As much as political reshuffles are hyped in the media as hugely important, most people know it’s a case of ‘meet the new boss, same as the old boss’.
As much as political reshuffles are hyped in the media as hugely important, most people know it’s a case of ‘meet the new boss, same as the old boss’. And that’s very much the case with the new minister with responsibility for the high street, Brandon Lewis.
Brandon is certainly not the breath of fresh air some hoped for. A champion for small business and reformer of an outdated business rates system he most definitely isn’t. Like his fellow council baiter Eric Pickles, Brandon’s sole mission, it would appear, is to rubbish councils and blame them for the decline of the high street.
Normally, I’d have some sympathy with this viewpoint. Local authorities can and should do more to support their local high streets. I’m always urging my council to do more. But when you see ministers criticising councils for not cutting back on elderly care services to pay for business rate reductions then you know they’ve lost the argument straight away.
In the coming weeks ministers like Brandon are preparing to increase the business rates bill by another £840million of which £196million will be paid by bricks and mortar retail.
Then they’ll probably launch another assault on councils and tell them to kick the homeless out of hostels, close some libraries and scrap meals on wheels to cut business rates at a local level. The absurdity of their argument should be lost on no one.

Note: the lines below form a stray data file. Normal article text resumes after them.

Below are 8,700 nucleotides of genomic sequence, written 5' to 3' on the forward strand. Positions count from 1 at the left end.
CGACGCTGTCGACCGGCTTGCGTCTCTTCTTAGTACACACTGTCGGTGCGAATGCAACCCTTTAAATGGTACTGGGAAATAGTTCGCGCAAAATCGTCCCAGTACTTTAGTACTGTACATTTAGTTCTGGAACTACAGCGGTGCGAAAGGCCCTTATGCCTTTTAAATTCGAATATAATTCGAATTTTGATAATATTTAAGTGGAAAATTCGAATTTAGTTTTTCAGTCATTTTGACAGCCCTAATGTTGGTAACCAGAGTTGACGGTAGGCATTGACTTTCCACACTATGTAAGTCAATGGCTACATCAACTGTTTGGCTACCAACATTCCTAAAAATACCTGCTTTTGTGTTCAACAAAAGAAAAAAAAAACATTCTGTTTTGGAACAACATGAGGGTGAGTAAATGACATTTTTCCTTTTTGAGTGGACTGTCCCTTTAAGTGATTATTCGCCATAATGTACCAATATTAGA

If ministers want to claim to be on the side of business and our high streets then they should be seen to be acting on the anger around exorbitant, unfair business rates, then they need to get the Chancellor to stand up and immediately freeze rates, then announce an urgent review of a system that’s long lost touch with reality.
You cannot keep adding a few hundred million pounds here, half a billion pounds there on to the business rates bill and hope no one notices. And if they do, argue that councils have the power to reduce them, as long as they find the money from somewhere else.
By the end of this Parliament Brandon and his colleagues will have added £6.52billion on to the business rates bill. That is unsustainable. With some of the biggest cuts to councils still to come, there is simply no point in boasting of new powers that allow councils to discount business rates.
The fact that only 18 of 326 councils have used this power to cut business rates awarding reductions of £2.5million out of a total of £21.7billion collected in the last year tells its own story. So too does the fact that neither the Prime Minister’s or Brandon Lewis’ constituency have used this power to grant a singe penny of discretionary relief.
What we need to see are fewer attacks on councils and sneaky attempts to shift blame away from a hopeless tax policy onto town hall chiefs and more vision, encouragement and hope.
We need a vision from ministers on what our high streets should aspire to become, encouragement and support for independent retailers and hope in the form of fairer tax and real commitment to this agenda. At the moment, the Government is failing on every front.